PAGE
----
Inch by inch, the government moves toward improving food that's sold in schools.
Good news for kids health: Federal rules released in late June (OK, they were originally supposed to happen in 2011, but better late than never) dictate even stricter healthy guidelines for foods offered and sold in all public schools—a big step toward helping kids reduce calorie intake and thus ward off excess weight. (See our recent article on hopeful signs in the fight against childhood obesity.)
Given that many kids eat most of their daily calories at school, these overdue regulations are bound to have profound health benefits. Schools have until July 2014 to implement the new rules, which include the following:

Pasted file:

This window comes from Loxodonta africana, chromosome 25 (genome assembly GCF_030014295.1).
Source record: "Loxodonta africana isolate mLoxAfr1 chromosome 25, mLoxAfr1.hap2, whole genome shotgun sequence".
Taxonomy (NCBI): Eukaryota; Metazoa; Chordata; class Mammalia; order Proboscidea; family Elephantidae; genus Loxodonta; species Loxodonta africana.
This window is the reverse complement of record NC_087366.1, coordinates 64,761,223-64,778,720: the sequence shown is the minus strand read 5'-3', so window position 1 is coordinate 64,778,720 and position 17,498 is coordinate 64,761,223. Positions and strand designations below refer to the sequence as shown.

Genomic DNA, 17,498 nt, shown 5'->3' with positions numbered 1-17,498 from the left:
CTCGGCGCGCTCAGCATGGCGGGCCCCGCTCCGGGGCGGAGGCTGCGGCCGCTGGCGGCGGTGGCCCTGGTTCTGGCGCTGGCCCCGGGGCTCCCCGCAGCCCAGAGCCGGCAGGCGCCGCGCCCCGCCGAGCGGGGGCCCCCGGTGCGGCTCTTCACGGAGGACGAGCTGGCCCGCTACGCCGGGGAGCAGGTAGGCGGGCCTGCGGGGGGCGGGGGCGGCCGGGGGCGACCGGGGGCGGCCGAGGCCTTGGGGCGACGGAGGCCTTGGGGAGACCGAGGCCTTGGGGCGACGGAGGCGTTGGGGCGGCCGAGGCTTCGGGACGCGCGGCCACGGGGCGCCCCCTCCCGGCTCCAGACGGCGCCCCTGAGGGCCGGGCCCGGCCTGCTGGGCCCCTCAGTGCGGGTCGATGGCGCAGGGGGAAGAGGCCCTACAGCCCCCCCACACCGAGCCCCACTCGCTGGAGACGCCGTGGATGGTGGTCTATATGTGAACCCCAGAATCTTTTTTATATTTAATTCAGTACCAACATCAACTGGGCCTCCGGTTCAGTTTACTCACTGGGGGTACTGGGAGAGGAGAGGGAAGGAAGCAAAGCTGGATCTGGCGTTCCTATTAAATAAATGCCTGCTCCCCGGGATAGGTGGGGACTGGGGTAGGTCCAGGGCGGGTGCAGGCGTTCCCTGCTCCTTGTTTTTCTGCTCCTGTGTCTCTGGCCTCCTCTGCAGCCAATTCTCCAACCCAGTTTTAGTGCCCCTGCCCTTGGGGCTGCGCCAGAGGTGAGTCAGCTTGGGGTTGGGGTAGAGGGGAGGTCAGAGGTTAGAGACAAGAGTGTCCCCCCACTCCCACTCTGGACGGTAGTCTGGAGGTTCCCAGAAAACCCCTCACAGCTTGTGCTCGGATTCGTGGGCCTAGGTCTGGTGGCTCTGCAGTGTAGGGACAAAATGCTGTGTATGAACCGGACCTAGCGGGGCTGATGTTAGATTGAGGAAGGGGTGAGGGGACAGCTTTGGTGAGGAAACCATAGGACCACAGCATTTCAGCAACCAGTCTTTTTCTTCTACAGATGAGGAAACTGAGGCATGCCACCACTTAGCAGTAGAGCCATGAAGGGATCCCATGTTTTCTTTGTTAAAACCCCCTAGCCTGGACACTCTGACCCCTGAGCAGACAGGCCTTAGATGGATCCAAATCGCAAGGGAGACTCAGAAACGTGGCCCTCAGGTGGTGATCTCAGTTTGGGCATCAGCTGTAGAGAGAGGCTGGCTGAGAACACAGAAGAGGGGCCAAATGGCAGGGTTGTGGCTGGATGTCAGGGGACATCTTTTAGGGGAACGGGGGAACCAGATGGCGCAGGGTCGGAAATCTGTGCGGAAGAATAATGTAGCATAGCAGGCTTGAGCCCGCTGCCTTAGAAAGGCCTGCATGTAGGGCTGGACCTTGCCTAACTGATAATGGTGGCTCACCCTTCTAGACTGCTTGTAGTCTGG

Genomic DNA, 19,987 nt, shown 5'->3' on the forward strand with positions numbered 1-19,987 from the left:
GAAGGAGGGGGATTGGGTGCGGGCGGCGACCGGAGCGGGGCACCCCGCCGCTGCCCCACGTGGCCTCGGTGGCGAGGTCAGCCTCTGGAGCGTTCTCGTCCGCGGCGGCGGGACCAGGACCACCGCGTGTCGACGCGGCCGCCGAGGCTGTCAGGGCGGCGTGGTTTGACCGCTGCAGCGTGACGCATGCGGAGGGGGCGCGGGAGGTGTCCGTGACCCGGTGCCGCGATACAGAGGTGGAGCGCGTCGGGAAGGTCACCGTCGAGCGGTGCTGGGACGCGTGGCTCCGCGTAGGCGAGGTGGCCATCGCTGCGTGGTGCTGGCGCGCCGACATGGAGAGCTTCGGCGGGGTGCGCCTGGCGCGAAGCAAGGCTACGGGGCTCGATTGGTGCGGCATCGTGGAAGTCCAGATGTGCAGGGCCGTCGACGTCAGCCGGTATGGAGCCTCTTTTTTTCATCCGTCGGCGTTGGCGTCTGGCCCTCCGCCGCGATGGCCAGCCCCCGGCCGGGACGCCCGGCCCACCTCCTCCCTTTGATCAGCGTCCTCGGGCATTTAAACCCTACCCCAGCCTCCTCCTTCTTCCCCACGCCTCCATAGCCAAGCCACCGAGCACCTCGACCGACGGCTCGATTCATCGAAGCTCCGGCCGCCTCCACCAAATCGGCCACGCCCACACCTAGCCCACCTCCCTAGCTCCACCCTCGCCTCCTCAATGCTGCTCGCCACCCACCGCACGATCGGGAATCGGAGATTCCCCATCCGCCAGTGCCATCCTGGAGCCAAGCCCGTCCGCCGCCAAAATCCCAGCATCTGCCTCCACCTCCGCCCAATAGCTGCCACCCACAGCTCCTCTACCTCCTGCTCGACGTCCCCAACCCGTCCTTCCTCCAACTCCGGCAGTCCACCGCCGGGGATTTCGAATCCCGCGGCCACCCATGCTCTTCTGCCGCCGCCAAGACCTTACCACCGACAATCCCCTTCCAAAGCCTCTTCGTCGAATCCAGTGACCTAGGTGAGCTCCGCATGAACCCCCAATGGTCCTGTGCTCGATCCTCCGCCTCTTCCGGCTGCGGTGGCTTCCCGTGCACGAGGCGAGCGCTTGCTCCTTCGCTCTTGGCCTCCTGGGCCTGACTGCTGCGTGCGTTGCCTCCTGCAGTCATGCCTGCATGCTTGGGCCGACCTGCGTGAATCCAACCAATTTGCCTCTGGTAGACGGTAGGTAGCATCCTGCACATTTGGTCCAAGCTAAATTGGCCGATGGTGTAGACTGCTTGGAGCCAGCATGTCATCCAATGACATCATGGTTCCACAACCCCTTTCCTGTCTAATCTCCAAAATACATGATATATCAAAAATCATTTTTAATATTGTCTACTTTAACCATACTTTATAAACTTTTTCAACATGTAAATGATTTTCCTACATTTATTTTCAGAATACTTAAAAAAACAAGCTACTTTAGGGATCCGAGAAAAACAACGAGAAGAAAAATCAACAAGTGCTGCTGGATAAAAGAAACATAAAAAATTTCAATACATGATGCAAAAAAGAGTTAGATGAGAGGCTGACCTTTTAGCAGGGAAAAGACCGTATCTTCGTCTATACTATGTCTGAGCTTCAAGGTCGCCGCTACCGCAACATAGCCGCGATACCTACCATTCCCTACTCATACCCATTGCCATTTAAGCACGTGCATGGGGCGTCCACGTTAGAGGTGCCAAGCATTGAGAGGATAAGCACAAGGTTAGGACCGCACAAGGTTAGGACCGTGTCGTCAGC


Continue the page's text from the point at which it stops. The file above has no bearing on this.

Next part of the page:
- All foods must contain fruit, vegetable, dairy, or protein.
- All foods must contain at least 10 percent of the daily value of calcium, potassium, vitamin D, or fiber.
- Vending machine snacks are limited to 200 calories. (A full-size Snickers bar has 250 calories.)
- One 12-ounce drink is limited to 60 calories. (A 12-ounce can of Sprite has 148 calories.)
- Portion sizes vary depending on age; smaller sizes for smaller kids.
So bravo, USDA, for finally enacting something wide-reaching and meaningful for children’s health.
What changes has your school made to improve food? Do your kids respond well to healthier choices or do they turn up their noses? Add your comments below or on our Facebook page.